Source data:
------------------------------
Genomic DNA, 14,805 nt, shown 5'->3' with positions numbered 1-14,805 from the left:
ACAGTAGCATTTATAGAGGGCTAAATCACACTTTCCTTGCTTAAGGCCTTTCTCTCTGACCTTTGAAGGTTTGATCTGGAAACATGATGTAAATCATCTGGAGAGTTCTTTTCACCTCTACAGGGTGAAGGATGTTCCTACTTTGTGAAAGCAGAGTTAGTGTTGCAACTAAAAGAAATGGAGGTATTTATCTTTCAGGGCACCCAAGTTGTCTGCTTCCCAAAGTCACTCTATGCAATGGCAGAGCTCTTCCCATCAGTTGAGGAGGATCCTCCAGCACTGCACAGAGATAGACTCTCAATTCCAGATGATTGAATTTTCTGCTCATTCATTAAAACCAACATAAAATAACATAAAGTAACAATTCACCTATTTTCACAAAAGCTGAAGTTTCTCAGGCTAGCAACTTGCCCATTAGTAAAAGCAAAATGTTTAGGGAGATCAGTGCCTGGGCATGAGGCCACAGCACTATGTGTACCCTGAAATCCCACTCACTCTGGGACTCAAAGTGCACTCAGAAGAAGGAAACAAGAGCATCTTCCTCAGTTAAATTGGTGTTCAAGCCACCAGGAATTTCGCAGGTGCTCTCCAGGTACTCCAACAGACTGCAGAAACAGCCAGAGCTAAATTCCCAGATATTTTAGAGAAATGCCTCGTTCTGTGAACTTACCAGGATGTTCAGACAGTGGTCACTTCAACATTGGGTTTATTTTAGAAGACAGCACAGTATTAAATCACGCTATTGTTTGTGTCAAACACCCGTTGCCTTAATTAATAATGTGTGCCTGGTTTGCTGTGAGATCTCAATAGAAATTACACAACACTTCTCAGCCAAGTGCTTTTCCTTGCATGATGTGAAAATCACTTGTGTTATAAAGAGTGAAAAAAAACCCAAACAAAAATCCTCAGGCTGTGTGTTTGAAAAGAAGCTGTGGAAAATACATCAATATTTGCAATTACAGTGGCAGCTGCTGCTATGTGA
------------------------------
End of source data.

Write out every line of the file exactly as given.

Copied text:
Genomic DNA, 14,805 nt, shown 5'->3' with positions numbered 1-14,805 from the left:
ACAGTAGCATTTATAGAGGGCTAAATCACACTTTCCTTGCTTAAGGCCTTTCTCTCTGACCTTTGAAGGTTTGATCTGGAAACATGATGTAAATCATCTGGAGAGTTCTTTTCACCTCTACAGGGTGAAGGATGTTCCTACTTTGTGAAAGCAGAGTTAGTGTTGCAACTAAAAGAAATGGAGGTATTTATCTTTCAGGGCACCCAAGTTGTCTGCTTCCCAAAGTCACTCTATGCAATGGCAGAGCTCTTCCCATCAGTTGAGGAGGATCCTCCAGCACTGCACAGAGATAGACTCTCAATTCCAGATGATTGAATTTTCTGCTCATTCATTAAAACCAACATAAAATAACATAAAGTAACAATTCACCTATTTTCACAAAAGCTGAAGTTTCTCAGGCTAGCAACTTGCCCATTAGTAAAAGCAAAATGTTTAGGGAGATCAGTGCCTGGGCATGAGGCCACAGCACTATGTGTACCCTGAAATCCCACTCACTCTGGGACTCAAAGTGCACTCAGAAGAAGGAAACAAGAGCATCTTCCTCAGTTAAATTGGTGTTCAAGCCACCAGGAATTTCGCAGGTGCTCTCCAGGTACTCCAACAGACTGCAGAAACAGCCAGAGCTAAATTCCCAGATATTTTAGAGAAATGCCTCGTTCTGTGAACTTACCAGGATGTTCAGACAGTGGTCACTTCAACATTGGGTTTATTTTAGAAGACAGCACAGTATTAAATCACGCTATTGTTTGTGTCAAACACCCGTTGCCTTAATTAATAATGTGTGCCTGGTTTGCTGTGAGATCTCAATAGAAATTACACAACACTTCTCAGCCAAGTGCTTTTCCTTGCATGATGTGAAAATCACTTGTGTTATAAAGAGTGAAAAAAAACCCAAACAAAAATCCTCAGGCTGTGTGTTTGAAAAGAAGCTGTGGAAAATACATCAATATTTGCAATTACAGTGGCAGCTGCTGCTATGTGA